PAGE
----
Some of us have families, some are single, some separated. Some are employed, some have their own business, some doing higher studies, while some are still searching. And some may have also moved on to the Higher Place. . .

We are altogether different creatures than what we were, totally unrecognisable from our earlier persona. But if we look closely enough, we will realise that we are still the same. We haven’t really warped into something else, into something hideously different. We are now nothing but a culmination of what we were: a sum total of all our experiences, circumstances and events. The past is not a mere fossil or a useless footnote for nostalgia buffs. The past is the crucial DNA that has shaped our present. The motivator for what we are now.

Twenty years ago, we left school and a life of relative comfort and ease. But those years haven’t altogether disappeared, they find their echo in the person we have become. They have not only made us what we are, they have defined us. They have shaped our character and given individuality to our personalities.

And the fact that I am able to write to you is proof that our relationships haven’t disappeared into the misty past. We are still able to keep in touch with each other. That alone is the most important thing.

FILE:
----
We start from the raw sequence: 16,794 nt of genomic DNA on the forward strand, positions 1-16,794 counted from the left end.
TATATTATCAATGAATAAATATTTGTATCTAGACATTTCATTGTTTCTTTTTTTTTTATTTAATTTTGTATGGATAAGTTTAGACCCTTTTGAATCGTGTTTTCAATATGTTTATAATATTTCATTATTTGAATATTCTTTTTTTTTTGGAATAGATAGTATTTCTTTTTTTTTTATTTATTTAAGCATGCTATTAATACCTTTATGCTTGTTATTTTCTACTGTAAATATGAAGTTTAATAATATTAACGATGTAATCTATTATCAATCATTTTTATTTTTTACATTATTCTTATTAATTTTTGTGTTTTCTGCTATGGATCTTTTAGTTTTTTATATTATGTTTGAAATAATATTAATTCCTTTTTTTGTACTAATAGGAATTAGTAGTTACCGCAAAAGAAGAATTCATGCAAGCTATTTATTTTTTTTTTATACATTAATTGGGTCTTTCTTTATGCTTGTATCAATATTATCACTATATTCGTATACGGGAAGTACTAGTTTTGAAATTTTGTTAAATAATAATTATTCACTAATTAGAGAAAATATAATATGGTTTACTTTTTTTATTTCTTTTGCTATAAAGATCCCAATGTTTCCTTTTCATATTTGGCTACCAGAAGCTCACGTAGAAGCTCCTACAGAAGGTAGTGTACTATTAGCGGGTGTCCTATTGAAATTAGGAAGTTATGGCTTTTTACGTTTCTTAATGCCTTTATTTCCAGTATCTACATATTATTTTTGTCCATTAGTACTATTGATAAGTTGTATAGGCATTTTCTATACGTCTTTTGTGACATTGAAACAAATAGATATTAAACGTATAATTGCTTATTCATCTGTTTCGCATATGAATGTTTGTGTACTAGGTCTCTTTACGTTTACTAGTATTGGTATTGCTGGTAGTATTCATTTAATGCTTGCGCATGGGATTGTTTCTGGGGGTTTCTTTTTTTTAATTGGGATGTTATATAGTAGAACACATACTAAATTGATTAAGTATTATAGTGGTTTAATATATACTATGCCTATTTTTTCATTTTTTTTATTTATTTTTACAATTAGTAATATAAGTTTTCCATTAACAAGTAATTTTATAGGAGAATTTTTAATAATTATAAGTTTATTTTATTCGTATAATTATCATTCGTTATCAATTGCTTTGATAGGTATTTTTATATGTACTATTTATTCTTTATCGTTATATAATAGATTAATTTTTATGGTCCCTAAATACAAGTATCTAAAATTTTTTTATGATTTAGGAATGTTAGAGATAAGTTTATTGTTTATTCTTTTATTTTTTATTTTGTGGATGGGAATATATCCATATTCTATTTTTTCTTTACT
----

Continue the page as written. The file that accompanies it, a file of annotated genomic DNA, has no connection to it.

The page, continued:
I am not sure how many of us would be around in the next twenty years. To imagine what we would be doing at that point of time is hard to fathom. But I am confident that the foundations that were laid in the past would continue to shape us in the years and years to come.

God be with you till we meet again. Till then, let’s continue keeping in touch.



Anonymous said…
I recently met my classmates and we studied together 23 years back.....
bint battuta said…
That was a beautifully written letter, Ashish.
Manju Nair said…
Ashish..yes those were the days my friend! and aren't you glad one of them who studied with you is here commenting. Ashish there is another side-splitting post of your about some of our teachers....if we didn't respect and like them so much despite all the ribbing..I would all it highly of my favourite emails of yours! :-)M